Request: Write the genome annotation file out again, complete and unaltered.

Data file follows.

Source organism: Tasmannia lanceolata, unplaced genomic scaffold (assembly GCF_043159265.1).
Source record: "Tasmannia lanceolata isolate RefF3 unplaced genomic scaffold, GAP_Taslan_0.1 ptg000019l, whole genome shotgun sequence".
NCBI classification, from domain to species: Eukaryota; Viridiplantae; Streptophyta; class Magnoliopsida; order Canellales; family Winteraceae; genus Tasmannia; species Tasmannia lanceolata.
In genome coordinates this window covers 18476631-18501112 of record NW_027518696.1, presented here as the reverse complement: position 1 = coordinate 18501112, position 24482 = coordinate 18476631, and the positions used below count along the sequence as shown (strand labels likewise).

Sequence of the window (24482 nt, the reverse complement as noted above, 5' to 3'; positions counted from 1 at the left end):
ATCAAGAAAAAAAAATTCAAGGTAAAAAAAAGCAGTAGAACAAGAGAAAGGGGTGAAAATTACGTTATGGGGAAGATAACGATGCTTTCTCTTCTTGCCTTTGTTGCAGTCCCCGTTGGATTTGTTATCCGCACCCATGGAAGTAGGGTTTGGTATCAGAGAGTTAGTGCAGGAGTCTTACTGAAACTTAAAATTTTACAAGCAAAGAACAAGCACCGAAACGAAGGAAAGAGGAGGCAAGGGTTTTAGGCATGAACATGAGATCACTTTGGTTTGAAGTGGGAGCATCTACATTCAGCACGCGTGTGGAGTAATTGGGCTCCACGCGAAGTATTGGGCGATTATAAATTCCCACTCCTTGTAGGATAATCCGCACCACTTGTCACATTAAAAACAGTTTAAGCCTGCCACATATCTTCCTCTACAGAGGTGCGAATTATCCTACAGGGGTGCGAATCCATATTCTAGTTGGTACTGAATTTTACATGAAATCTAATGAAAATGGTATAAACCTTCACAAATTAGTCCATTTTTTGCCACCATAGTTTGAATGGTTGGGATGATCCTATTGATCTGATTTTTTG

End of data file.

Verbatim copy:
Source organism: Tasmannia lanceolata, unplaced genomic scaffold (assembly GCF_043159265.1).
Source record: "Tasmannia lanceolata isolate RefF3 unplaced genomic scaffold, GAP_Taslan_0.1 ptg000019l, whole genome shotgun sequence".
NCBI classification, from domain to species: Eukaryota; Viridiplantae; Streptophyta; class Magnoliopsida; order Canellales; family Winteraceae; genus Tasmannia; species Tasmannia lanceolata.
In genome coordinates this window covers 18476631-18501112 of record NW_027518696.1, presented here as the reverse complement: position 1 = coordinate 18501112, position 24482 = coordinate 18476631, and the positions used below count along the sequence as shown (strand labels likewise).

Sequence of the window (24482 nt, the reverse complement as noted above, 5' to 3'; positions counted from 1 at the left end):
ATCAAGAAAAAAAAATTCAAGGTAAAAAAAAGCAGTAGAACAAGAGAAAGGGGTGAAAATTACGTTATGGGGAAGATAACGATGCTTTCTCTTCTTGCCTTTGTTGCAGTCCCCGTTGGATTTGTTATCCGCACCCATGGAAGTAGGGTTTGGTATCAGAGAGTTAGTGCAGGAGTCTTACTGAAACTTAAAATTTTACAAGCAAAGAACAAGCACCGAAACGAAGGAAAGAGGAGGCAAGGGTTTTAGGCATGAACATGAGATCACTTTGGTTTGAAGTGGGAGCATCTACATTCAGCACGCGTGTGGAGTAATTGGGCTCCACGCGAAGTATTGGGCGATTATAAATTCCCACTCCTTGTAGGATAATCCGCACCACTTGTCACATTAAAAACAGTTTAAGCCTGCCACATATCTTCCTCTACAGAGGTGCGAATTATCCTACAGGGGTGCGAATCCATATTCTAGTTGGTACTGAATTTTACATGAAATCTAATGAAAATGGTATAAACCTTCACAAATTAGTCCATTTTTTGCCACCATAGTTTGAATGGTTGGGATGATCCTATTGATCTGATTTTTTG